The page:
Cincinnati’s defense has played well all season, ranked ninth in points allowed per game (20.4) and seventh in rushing yards allowed per game (106.4). In most metrics, they rank similarly to the Bills. There aren’t a lot of household names yet among that unit, but it feels like a matter of time before things change.

But what’s behind that slow start? How might the Bengals go about replacing injured right tackle La’el Collins, and who are some of the team’s unsung offensive playmakers? Plus, how should the Bills go about attacking Cincy’s defense, and is Buffalo’s run offense dangerous in Week 17?

ESPN’s Football Power Index had an interesting take this week with their simulation projection for Bills-Bengals. It feels... off. But the worldwide leader also featured a story about the team’s historic ATS run dating to last season. For thoughts on that and those questions above, I spoke with Anthony Cosenza, Managing Editor/Podcaster with Cincy Jungle, ahead of tonight’s primetime showdown.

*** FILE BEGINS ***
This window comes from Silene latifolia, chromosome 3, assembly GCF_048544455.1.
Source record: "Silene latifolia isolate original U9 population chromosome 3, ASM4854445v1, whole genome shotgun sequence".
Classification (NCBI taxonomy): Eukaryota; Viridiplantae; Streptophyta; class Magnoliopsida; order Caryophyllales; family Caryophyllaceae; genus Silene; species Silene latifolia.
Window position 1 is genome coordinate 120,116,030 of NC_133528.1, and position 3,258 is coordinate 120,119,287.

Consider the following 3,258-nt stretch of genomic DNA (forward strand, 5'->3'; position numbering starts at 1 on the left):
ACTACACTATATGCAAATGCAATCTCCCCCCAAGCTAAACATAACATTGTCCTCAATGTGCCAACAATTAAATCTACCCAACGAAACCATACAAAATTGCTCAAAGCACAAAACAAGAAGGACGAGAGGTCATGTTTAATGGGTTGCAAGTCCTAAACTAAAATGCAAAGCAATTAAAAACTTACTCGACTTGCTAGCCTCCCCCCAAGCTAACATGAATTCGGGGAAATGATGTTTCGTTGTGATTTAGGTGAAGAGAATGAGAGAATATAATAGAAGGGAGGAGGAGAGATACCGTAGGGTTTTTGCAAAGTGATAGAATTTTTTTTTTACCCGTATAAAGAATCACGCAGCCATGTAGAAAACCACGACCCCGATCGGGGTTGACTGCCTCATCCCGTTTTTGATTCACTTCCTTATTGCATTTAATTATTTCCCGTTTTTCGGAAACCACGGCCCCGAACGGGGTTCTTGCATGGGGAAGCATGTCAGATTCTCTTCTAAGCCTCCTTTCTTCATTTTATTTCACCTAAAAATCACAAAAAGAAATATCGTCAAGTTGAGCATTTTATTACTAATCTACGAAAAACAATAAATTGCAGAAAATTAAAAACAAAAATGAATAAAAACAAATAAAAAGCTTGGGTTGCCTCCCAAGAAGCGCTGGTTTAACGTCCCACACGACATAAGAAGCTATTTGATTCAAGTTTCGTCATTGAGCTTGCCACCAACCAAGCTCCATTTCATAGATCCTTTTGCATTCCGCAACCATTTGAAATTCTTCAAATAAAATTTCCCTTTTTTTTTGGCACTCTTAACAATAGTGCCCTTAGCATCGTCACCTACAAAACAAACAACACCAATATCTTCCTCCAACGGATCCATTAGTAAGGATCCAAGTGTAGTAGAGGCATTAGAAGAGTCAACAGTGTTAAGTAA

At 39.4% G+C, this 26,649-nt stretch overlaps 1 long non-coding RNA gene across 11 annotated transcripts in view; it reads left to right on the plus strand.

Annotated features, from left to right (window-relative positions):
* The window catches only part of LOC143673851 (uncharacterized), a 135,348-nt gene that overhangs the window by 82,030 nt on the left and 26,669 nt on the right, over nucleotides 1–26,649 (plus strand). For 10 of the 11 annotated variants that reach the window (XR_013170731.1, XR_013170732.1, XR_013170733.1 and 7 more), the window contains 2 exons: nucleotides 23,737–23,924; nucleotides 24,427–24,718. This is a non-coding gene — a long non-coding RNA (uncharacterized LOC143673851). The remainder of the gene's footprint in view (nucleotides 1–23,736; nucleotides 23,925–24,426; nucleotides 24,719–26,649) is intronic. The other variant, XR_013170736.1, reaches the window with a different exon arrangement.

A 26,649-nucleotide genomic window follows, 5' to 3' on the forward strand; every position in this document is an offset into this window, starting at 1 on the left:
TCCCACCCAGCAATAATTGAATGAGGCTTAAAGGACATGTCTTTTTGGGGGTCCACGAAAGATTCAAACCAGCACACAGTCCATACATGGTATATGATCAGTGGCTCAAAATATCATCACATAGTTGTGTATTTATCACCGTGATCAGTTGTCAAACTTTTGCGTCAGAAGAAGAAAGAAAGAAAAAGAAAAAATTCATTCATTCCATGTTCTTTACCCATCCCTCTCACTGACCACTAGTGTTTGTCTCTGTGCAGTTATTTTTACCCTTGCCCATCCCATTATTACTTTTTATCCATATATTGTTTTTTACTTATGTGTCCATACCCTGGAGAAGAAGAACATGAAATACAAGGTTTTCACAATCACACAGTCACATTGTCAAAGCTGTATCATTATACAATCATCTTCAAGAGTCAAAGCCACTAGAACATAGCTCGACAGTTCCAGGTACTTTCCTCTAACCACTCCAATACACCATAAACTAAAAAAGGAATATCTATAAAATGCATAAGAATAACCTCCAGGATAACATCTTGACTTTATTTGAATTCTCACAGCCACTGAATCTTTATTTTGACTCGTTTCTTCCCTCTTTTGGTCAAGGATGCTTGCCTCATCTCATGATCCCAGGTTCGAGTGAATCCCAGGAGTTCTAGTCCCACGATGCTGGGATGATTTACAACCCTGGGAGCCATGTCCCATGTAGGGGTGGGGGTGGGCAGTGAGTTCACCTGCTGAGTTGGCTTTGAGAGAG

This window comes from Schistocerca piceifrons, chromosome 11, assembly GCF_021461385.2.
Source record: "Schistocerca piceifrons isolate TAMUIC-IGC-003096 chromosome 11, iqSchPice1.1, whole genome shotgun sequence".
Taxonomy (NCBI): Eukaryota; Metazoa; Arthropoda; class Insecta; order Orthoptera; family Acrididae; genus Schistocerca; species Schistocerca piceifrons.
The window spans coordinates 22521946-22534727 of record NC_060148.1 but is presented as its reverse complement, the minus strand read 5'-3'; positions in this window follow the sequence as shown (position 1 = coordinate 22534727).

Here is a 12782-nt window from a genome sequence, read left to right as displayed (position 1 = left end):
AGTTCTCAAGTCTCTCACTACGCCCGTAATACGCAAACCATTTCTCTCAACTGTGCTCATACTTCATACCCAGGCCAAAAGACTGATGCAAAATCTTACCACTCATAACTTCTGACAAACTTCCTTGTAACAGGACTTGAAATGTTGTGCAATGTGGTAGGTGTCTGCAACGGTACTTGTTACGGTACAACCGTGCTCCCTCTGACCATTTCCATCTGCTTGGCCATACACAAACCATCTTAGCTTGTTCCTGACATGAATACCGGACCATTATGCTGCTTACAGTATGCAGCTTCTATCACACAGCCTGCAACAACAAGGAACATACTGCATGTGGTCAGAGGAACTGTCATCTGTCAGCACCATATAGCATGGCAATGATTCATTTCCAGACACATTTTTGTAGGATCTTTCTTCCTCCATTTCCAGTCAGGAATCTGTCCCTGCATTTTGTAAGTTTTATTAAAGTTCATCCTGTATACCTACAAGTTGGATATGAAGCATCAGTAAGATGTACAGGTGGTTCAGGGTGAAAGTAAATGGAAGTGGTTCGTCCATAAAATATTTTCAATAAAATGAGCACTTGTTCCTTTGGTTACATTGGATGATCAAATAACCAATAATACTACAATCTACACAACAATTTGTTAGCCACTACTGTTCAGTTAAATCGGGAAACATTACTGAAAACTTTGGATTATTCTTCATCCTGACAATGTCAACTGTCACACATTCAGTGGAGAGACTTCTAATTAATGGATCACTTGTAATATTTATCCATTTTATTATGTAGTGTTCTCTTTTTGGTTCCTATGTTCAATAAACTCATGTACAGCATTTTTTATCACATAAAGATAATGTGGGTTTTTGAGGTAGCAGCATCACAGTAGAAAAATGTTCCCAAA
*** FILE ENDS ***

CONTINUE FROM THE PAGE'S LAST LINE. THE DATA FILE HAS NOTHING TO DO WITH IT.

1. What do you make of such a slow start by the Bengals (4-4 to now seven wins in a row), and how has the team gone about fixing what appeared wrong in the fall?

Really, I chalk the Bengals’ slow start off to some new pieces being implemented and opposing defenses showing more two deep safety looks. The latter caused the Bengals to alter their offensive attack, giving them brief growing pains.